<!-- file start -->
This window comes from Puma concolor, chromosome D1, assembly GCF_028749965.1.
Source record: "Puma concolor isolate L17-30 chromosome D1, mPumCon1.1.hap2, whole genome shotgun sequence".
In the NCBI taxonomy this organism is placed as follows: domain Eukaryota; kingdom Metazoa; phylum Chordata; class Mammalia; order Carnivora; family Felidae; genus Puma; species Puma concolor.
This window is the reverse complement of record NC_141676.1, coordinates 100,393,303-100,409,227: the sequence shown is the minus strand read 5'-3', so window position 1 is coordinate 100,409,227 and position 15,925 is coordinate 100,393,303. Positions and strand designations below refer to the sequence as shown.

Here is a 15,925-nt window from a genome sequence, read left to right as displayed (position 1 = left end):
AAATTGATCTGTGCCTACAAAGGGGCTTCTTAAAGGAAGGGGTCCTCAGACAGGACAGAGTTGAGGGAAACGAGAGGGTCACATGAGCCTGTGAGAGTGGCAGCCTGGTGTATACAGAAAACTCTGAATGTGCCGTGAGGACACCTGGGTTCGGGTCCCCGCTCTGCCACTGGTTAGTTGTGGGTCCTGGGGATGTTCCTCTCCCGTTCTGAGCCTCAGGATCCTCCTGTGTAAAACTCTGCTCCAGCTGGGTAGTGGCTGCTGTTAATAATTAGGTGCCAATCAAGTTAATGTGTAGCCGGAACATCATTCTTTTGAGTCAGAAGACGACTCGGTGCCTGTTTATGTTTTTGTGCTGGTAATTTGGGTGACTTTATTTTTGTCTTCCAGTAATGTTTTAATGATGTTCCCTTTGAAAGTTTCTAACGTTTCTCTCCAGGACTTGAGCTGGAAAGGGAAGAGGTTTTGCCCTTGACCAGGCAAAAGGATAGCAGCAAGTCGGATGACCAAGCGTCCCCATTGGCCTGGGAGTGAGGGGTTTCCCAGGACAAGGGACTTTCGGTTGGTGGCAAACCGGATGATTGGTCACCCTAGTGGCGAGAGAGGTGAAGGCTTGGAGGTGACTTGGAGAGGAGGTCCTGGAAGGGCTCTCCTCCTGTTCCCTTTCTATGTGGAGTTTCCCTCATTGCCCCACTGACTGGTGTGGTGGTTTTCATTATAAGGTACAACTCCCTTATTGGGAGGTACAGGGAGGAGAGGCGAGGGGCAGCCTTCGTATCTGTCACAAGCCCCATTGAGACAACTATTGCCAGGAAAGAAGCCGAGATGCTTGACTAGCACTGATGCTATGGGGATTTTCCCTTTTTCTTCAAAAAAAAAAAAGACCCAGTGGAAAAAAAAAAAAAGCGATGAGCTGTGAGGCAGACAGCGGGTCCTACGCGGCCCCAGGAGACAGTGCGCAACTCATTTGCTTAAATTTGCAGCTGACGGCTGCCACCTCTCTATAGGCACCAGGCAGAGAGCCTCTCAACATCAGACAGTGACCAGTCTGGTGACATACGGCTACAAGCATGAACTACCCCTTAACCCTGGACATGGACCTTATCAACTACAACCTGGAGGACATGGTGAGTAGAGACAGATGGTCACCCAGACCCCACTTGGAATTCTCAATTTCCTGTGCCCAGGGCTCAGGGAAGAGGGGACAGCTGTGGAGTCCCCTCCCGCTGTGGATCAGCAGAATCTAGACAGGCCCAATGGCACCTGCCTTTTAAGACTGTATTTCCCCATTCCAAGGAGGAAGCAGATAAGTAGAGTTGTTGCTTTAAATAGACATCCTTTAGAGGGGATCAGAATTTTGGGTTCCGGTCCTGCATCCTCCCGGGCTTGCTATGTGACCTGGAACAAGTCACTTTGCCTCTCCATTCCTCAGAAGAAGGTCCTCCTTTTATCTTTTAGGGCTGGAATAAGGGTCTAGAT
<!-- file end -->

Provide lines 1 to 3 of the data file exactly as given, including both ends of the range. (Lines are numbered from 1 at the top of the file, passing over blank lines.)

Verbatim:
This window comes from Puma concolor, chromosome D1, assembly GCF_028749965.1.
Source record: "Puma concolor isolate L17-30 chromosome D1, mPumCon1.1.hap2, whole genome shotgun sequence".
In the NCBI taxonomy this organism is placed as follows: domain Eukaryota; kingdom Metazoa; phylum Chordata; class Mammalia; order Carnivora; family Felidae; genus Puma; species Puma concolor.